The ruling party wants to stay in power indefinitely; for instance, the ruling party defines national security primarily as a matter of protecting Umno’s superiority and ensuring that “people power,” or a level electoral playing field, cannot become the opposition’s means of toppling the ruling party.

That would explain the bludgeoning of the Bersih planned rally.

The ruling party is relying primarily on its own party structure and the embedded system of carrots and sticks to keep party membership in line. As in other one-party states, the party is seen opportunistically as a mechanism for personal advancement and enrichment.

The ruling elite maintain control over the security apparatus through party stalwarts who run the security institutions, mainly the police but also the military. We believe the military will remain loyal to legitimate leadership and is not a likely tool to overturn an elected, royally-approved and Malay-led government from either the ruling or opposition side. The police, on the other hand, follow orders from the ruling party.

That is why I find Kadir’s anecdotal description of Nigeria’s political experience, while amusing, very instructive. He was telling the story of how the Nigerian President Goodluck Ebele Azikiwe Jonathan came to power.

In Nigeria, there is a rotation system whereby Christian and Muslim leaders take turns to become president. Goodluck Jonathan is a Christian and the current roster is for a Muslim to be president. Having served as deputy president for the maximum allowed period of two terms, he was obliged to retire. Jonathan does not have a standing to offer himself as presidential candidates when by convention, it’s the other fellow’s turn.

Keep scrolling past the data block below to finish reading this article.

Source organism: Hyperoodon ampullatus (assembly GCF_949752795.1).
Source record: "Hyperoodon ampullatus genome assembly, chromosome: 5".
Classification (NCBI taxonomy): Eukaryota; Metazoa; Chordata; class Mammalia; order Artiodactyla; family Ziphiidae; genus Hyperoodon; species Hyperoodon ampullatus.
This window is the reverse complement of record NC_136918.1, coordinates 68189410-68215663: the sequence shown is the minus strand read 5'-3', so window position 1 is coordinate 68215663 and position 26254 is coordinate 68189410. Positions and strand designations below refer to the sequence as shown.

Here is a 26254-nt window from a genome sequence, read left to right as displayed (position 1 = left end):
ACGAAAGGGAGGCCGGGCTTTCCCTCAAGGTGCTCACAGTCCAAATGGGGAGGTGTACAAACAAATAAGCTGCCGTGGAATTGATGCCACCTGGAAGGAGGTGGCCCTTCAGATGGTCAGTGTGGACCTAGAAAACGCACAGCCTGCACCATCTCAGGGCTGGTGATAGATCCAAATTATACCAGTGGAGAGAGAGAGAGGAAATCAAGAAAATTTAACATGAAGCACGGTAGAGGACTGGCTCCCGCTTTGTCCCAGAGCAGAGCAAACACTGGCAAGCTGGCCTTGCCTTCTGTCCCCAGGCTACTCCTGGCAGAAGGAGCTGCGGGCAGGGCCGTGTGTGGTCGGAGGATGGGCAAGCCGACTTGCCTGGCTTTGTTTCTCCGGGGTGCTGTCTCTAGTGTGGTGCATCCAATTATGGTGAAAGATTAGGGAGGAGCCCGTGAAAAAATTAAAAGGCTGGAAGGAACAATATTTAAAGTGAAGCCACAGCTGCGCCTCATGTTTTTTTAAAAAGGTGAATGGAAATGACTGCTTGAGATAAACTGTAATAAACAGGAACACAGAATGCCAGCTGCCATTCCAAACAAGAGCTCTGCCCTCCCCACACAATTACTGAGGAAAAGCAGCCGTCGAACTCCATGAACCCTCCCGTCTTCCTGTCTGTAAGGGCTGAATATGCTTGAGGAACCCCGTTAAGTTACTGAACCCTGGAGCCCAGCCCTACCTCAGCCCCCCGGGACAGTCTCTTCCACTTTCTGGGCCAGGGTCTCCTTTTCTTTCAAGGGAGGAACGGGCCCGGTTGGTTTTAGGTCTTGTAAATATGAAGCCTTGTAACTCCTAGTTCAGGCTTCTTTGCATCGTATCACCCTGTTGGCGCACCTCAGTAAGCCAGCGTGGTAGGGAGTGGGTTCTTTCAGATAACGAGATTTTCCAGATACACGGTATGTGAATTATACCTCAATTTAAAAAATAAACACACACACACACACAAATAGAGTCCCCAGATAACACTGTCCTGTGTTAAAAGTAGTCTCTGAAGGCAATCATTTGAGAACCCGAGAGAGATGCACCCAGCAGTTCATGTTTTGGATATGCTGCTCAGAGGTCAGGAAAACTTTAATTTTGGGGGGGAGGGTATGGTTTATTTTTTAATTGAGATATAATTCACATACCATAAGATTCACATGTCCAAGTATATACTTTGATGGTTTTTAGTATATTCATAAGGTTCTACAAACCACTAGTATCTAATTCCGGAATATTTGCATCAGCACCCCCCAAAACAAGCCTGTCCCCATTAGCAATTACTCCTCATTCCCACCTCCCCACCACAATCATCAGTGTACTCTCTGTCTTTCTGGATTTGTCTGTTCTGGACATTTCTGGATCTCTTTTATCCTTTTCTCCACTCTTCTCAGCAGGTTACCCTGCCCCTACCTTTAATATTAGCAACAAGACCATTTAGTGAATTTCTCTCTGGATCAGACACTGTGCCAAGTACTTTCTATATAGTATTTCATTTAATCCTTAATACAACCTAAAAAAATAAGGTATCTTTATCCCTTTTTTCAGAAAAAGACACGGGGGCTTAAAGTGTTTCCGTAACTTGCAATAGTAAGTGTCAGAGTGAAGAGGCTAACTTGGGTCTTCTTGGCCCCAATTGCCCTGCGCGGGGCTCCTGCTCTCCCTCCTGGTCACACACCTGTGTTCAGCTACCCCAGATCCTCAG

But he successfully offered himself by doing the unconventional but doing what Nigerians have always wanted. The North and the South gave him the victory. How? Jonathan did offer himself by promising to do what justifies the end of getting a clean and fair government. He did it by offering the Nigerians the only means to get the end — clean and fair means.

He changed the head of the judiciary, the head of the police install a neutral and fair minded elections commission and so forth. These fair and clean means to achieving a desired end, in the end rallied the people behind him.

Malaysians have a choice, really, to adopt the method by which Goodluck Ebele Jonathan retains power or the way, the American diplomat observed above.

That is the typical way by which totalitarian governments keep their power. Everything is defined in terms of primarily their interests. Hence Bersih’s march for fair and clean elections is taken as a challenge to Malay security, an assault on Islam and Malay rulers, etc, and hence a threat to Umno’s security is taken as a threat to the country.

The Amanah platform now serves primarily as a clarion call for people to set aside their partisan politics and see what the country has become into. The beneficiaries of an independent country are now witnessing the blatant abuse of what has been bequeathed to them by our founding fathers.

While it serves as a clarion call or sounding board, the cudgels will be picked up by others hopefully. True, Tengku Razaleigh hasn’t got the organisational structures at the moment, but only because it’s only just launched and it’s not a political organisation.

But more important, I think, by launching this Amanah, Tengku Razaleigh Hamzah is signalling that his is ready and willing to offer leadership. — sakmongkol.blogspot.com

* Sakmongkol AK47 is the nom de plume of Datuk Mohd Ariff Sabri Abdul Aziz. He was Pulau Manis assemblyman (2004-2008).

* This is the personal opinion of the writer or publication. The Malaysian Insider does not endorse the view unless specified.